Employers cannot simply fire someone because they have gotten too old, can they? Certainly not. But what if the employer claims its liability insurance carrier will not cover employees who are 75 or older? Will such a claim allow them to terminate employees without violating anti-discrimination laws? The EEOC challenged an employer on this issue, and succeeded.
Claims of discrimination against Atchison Transportation Services, Inc.
Atchison Transportation Services, Inc. is one of the largest full-service ground transportation companies in South Carolina. Operating for more than 60 years, the company provides uniformed drivers for a variety of transportation services. Apparently, the company believed that once its drivers reached the age of 75, they were no longer capable to perform their duties. The Operations Manager, William Thomas, approached two of his employees (who were over the age of 70) and informed them that they were being terminated. Admittedly, there was no problem with either employee's performance. However, Thomas claimed that the company's insurance provider would not cover drivers who had reached the age of 75. No other reason was given for their termination.
The EEOC filed a lawsuit against Atchison Transportation, claiming violation of the Age Discrimination in Employment Act (ADEA). This particular anti-discrimination statute provides that it is unlawful for "an employer to fail or refuse to hire or to discharge any individual or otherwise discriminate against any individual with respect to his compensation, terms, conditions, or privileges of employment, because of such individual's age."
The case was settled for $85,000. A representative of the EEOC believes the company's willingness to settle quickly, strongly suggests that the insurance policy did not actually contain any sort of age restriction, as the manager represented to the employees. This case is yet another example of the mistaken assumptions of some employers. According to the EEOC's press release, EEOC Regional Attorney Lynette A. Barnes had this to say:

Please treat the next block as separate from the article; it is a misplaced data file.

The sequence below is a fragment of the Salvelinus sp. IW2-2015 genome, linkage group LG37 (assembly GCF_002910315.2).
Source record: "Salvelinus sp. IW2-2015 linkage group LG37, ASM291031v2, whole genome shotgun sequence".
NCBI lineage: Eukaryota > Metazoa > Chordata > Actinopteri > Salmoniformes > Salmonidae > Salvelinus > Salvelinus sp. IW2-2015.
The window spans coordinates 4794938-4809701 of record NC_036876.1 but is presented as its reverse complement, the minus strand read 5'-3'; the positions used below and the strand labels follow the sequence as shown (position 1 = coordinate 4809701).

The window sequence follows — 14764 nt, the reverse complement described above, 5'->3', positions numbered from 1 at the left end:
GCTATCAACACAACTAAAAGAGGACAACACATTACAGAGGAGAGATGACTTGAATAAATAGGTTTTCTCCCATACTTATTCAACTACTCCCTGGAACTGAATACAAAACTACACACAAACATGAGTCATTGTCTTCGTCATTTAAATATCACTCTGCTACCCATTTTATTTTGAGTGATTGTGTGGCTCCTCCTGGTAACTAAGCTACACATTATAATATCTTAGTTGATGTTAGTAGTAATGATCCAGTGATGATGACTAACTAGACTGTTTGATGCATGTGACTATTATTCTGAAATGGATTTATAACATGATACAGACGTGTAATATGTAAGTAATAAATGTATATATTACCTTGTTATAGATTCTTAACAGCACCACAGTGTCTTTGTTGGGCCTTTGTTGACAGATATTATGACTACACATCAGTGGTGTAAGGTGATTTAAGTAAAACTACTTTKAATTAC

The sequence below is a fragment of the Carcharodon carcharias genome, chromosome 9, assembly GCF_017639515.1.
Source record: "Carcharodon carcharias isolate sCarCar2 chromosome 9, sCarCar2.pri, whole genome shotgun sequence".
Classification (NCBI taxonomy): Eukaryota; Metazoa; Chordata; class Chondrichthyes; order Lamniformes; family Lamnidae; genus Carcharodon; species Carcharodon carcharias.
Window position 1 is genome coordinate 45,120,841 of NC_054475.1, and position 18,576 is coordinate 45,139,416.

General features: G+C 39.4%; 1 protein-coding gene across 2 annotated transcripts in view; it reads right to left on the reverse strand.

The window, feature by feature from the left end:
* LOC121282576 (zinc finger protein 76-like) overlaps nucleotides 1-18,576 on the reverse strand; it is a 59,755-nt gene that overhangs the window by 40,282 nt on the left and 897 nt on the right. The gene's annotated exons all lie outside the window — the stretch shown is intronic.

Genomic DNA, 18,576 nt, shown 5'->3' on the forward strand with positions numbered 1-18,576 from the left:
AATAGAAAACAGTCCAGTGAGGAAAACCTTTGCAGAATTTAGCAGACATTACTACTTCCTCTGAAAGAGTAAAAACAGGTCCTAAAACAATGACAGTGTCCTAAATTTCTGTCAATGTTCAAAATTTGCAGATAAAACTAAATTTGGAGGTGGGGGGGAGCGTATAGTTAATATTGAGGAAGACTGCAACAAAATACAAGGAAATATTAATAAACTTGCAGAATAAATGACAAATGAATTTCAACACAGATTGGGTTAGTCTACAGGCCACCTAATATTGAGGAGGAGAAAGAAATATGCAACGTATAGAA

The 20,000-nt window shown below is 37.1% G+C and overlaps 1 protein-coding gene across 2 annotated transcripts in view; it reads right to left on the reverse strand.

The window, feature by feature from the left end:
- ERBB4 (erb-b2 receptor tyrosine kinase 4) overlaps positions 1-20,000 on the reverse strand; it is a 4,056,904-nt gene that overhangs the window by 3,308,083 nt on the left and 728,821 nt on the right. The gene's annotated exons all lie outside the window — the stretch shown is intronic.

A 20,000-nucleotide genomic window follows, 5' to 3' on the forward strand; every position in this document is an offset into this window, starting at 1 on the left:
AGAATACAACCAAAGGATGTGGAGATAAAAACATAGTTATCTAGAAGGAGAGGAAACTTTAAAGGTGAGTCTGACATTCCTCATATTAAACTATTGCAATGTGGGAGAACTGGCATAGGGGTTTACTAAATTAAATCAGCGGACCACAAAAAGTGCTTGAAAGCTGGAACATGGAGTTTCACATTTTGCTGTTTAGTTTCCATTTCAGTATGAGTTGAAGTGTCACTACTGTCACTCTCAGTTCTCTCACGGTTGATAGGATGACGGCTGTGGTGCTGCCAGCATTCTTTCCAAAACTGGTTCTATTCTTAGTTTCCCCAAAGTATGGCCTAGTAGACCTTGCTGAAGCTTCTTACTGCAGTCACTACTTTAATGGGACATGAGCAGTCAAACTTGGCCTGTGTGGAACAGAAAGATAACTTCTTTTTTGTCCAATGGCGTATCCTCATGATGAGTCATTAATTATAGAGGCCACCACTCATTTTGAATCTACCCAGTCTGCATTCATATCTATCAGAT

"Employers commonly make assumptions about how long persons should work before retirement, including assumptions about their ability to work based solely on age. Employers must be careful, as making such assumptions and then acting on them, can result in a violation of federal law."
Employer also required to adopt new policies and training
In addition to the $85,000 settlement, Atchison Transportation is also required to adopt new policies addressing age discrimination, to train managers and employees how to avoid age discrimination, to post notices about the lawsuit in its Spartanburg facility, and to report all terminations of employees over age 40 to the EEOC. This type of injunctive relief is common in employment discrimination case.
While failure-to-hire age discrimination cases are typically more common than wrongful termination cases, there are certainly many cases of employees who have been terminated because of their age, often to make room for younger employees. Yet, the actions of the transportation company in this case, attempting to justify termination by manufacturing a legitimate reason is really shameful.
If you feel you have been the victim of age discrimination, or if you have any questions regarding your employment rights, please contact Wrady Michel & King , either online calling us at (205) 265-1880.